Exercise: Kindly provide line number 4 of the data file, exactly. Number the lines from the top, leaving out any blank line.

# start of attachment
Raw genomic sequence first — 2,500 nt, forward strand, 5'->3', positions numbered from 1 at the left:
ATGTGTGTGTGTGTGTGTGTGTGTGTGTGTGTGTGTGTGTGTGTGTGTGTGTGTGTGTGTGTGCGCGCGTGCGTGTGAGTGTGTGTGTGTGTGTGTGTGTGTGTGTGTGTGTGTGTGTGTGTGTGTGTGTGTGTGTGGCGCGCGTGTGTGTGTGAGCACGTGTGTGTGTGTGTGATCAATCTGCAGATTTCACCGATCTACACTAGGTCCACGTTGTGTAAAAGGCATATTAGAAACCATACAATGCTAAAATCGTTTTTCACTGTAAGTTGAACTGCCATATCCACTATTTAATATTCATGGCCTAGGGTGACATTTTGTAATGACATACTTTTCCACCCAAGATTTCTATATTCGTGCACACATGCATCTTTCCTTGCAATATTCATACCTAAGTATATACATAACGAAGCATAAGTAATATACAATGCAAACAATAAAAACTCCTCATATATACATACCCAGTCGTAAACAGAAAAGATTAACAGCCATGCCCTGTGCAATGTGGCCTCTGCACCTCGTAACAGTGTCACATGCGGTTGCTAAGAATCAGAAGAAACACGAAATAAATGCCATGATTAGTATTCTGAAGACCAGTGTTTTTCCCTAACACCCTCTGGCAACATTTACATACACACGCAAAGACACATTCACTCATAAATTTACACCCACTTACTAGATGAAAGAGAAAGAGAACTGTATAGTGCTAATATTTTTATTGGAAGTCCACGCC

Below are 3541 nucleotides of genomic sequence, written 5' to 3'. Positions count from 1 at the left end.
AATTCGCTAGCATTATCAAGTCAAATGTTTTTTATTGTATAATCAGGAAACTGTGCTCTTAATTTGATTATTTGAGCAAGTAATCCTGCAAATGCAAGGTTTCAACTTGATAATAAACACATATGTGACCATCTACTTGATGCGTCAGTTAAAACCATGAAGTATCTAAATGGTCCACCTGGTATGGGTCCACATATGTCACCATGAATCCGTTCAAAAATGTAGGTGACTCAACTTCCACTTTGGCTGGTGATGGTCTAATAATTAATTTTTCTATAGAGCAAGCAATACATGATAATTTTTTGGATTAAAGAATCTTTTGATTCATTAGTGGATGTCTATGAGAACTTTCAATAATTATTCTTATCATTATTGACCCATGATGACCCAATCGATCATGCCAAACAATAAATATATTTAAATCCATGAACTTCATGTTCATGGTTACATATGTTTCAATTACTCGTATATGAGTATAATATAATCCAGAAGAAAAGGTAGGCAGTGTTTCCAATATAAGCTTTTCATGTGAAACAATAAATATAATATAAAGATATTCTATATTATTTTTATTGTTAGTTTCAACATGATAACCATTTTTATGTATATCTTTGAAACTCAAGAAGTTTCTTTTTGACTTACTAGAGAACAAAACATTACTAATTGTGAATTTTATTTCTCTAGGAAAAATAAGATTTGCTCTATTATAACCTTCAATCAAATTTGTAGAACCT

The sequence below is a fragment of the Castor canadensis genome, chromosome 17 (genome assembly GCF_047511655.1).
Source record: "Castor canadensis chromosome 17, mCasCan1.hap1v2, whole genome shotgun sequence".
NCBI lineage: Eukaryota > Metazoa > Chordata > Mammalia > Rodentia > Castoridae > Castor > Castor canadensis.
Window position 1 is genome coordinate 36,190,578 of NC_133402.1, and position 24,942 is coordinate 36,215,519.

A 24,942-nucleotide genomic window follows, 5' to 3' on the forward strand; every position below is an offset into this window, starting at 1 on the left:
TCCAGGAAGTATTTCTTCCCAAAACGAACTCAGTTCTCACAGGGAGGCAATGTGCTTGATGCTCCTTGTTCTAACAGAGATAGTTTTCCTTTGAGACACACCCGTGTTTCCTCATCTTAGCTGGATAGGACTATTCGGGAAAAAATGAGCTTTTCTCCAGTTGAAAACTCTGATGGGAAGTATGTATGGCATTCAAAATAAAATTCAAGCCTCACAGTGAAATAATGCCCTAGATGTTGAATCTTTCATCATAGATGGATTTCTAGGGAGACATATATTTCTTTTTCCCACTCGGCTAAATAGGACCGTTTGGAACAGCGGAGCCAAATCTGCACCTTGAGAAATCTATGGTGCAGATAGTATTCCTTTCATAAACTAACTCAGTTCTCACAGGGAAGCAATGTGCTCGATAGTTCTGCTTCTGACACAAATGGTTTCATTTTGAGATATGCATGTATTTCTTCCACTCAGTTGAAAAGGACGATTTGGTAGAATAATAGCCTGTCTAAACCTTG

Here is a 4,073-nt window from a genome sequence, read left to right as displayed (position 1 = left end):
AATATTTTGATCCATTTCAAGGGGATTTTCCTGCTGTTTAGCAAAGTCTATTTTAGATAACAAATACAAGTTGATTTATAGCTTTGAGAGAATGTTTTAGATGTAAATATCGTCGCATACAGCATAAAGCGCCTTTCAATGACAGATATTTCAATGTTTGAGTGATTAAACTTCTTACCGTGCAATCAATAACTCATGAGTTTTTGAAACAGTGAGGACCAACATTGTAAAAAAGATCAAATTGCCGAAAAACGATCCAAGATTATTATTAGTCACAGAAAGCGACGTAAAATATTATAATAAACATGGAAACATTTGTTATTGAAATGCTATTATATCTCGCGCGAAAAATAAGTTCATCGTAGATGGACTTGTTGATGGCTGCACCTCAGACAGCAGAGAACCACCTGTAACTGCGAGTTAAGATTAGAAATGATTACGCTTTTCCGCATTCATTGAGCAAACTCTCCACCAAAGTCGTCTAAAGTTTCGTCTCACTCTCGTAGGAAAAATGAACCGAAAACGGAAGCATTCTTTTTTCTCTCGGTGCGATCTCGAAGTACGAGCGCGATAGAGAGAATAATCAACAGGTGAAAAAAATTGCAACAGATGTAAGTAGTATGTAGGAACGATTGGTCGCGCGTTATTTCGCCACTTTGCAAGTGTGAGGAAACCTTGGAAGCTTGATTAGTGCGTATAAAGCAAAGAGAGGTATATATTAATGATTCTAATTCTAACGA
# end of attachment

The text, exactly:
AATTCGCTAGCATTATCAAGTCAAATGTTTTTTATTGTATAATCAGGAAACTGTGCTCTTAATTTGATTATTTGAGCAAGTAATCCTGCAAATGCAAGGTTTCAACTTGATAATAAACACATATGTGACCATCTACTTGATGCGTCAGTTAAAACCATGAAGTATCTAAATGGTCCACCTGGTATGGGTCCACATATGTCACCATGAATCCGTTCAAAAATGTAGGTGACTCAACTTCCACTTTGGCTGGTGATGGTCTAATAATTAATTTTTCTATAGAGCAAGCAATACATGATAATTTTTTGGATTAAAGAATCTTTTGATTCATTAGTGGATGTCTATGAGAACTTTCAATAATTATTCTTATCATTATTGACCCATGATGACCCAATCGATCATGCCAAACAATAAATATATTTAAATCCATGAACTTCATGTTCATGGTTACATATGTTTCAATTACTCGTATATGAGTATAATATAATCCAGAAGAAAAGGTAGGCAGTGTTTCCAATATAAGCTTTTCATGTGAAACAATAAATATAATATAAAGATATTCTATATTATTTTTATTGTTAGTTTCAACATGATAACCATTTTTATGTATATCTTTGAAACTCAAGAAGTTTCTTTTTGACTTACTAGAGAACAAAACATTACTAATTGTGAATTTTATTTCTCTAGGAAAAATAAGATTTGCTCTATTATAACCTTCAATCAAATTTGTAGAACCT